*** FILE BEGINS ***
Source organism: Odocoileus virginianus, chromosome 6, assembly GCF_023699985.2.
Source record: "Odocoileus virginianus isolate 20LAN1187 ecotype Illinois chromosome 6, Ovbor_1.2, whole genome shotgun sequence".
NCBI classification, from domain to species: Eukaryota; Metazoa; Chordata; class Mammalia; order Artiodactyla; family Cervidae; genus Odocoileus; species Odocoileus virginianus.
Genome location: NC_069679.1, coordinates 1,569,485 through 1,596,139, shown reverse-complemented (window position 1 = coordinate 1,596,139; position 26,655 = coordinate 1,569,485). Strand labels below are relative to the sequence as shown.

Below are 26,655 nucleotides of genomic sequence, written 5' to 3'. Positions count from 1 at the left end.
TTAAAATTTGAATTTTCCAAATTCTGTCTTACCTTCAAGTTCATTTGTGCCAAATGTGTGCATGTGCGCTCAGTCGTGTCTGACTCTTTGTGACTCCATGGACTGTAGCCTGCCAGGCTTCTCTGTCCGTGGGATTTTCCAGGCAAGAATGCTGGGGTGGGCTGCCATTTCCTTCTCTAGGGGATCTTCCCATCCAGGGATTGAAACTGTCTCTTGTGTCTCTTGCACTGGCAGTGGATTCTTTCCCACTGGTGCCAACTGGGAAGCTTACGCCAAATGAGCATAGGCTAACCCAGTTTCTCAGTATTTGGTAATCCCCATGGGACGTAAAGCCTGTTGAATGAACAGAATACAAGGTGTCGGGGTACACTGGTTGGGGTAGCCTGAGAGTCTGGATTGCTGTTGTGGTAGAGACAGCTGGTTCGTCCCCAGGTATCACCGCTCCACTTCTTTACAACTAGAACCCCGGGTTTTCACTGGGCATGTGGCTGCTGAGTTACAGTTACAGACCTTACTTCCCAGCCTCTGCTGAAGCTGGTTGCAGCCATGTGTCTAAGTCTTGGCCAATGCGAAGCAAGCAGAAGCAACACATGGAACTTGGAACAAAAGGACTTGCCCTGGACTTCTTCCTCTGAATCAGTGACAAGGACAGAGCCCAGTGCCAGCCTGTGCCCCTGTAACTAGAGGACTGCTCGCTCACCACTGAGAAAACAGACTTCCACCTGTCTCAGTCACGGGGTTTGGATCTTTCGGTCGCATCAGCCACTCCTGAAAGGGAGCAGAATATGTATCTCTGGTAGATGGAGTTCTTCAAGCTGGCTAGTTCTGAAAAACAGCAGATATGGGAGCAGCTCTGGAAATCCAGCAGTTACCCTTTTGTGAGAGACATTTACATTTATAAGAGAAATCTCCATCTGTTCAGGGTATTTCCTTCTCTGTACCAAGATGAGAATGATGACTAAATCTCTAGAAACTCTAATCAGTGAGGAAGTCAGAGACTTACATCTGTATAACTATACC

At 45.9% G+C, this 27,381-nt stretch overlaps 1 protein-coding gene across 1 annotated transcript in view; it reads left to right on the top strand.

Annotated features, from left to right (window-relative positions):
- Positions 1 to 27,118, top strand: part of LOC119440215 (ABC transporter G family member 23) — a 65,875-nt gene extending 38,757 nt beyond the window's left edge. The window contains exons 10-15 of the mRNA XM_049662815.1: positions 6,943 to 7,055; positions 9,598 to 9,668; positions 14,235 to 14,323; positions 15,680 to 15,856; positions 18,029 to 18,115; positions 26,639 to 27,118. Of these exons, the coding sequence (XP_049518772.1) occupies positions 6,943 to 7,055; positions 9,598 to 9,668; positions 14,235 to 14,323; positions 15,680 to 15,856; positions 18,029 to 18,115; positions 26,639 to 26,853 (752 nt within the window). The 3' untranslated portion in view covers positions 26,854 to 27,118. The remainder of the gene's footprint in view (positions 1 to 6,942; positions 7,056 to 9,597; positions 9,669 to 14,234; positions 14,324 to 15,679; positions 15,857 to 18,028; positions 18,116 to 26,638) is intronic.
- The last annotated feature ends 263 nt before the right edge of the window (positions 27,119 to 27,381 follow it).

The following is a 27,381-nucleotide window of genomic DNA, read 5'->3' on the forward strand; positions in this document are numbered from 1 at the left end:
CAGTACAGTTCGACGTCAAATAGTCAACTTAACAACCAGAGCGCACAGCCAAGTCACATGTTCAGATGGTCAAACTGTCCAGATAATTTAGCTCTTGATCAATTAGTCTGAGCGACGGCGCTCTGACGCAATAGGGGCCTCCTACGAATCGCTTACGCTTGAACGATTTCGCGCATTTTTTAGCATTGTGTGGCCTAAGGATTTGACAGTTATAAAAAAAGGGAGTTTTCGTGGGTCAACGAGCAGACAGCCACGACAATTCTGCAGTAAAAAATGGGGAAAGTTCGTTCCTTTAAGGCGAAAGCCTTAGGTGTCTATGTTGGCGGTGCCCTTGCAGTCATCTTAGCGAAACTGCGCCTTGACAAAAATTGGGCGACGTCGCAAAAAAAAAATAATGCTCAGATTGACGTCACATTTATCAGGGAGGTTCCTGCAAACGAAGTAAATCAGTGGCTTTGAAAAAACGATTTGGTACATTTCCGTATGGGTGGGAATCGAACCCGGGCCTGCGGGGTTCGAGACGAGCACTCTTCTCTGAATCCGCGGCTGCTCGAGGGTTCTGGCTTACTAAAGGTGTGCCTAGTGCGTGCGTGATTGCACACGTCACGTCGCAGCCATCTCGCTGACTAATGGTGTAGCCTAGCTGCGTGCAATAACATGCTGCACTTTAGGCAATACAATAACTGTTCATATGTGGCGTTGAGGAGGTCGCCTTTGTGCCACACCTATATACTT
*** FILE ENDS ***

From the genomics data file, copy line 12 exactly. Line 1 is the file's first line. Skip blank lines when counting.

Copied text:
CAGTACAGTTCGACGTCAAATAGTCAACTTAACAACCAGAGCGCACAGCCAAGTCACATGTTCAGATGGTCAAACTGTCCAGATAATTTAGCTCTTGATCAATTAGTCTGAGCGACGGCGCTCTGACGCAATAGGGGCCTCCTACGAATCGCTTACGCTTGAACGATTTCGCGCATTTTTTAGCATTGTGTGGCCTAAGGATTTGACAGTTATAAAAAAAGGGAGTTTTCGTGGGTCAACGAGCAGACAGCCACGACAATTCTGCAGTAAAAAATGGGGAAAGTTCGTTCCTTTAAGGCGAAAGCCTTAGGTGTCTATGTTGGCGGTGCCCTTGCAGTCATCTTAGCGAAACTGCGCCTTGACAAAAATTGGGCGACGTCGCAAAAAAAAAATAATGCTCAGATTGACGTCACATTTATCAGGGAGGTTCCTGCAAACGAAGTAAATCAGTGGCTTTGAAAAAACGATTTGGTACATTTCCGTATGGGTGGGAATCGAACCCGGGCCTGCGGGGTTCGAGACGAGCACTCTTCTCTGAATCCGCGGCTGCTCGAGGGTTCTGGCTTACTAAAGGTGTGCCTAGTGCGTGCGTGATTGCACACGTCACGTCGCAGCCATCTCGCTGACTAATGGTGTAGCCTAGCTGCGTGCAATAACATGCTGCACTTTAGGCAATACAATAACTGTTCATATGTGGCGTTGAGGAGGTCGCCTTTGTGCCACACCTATATACTT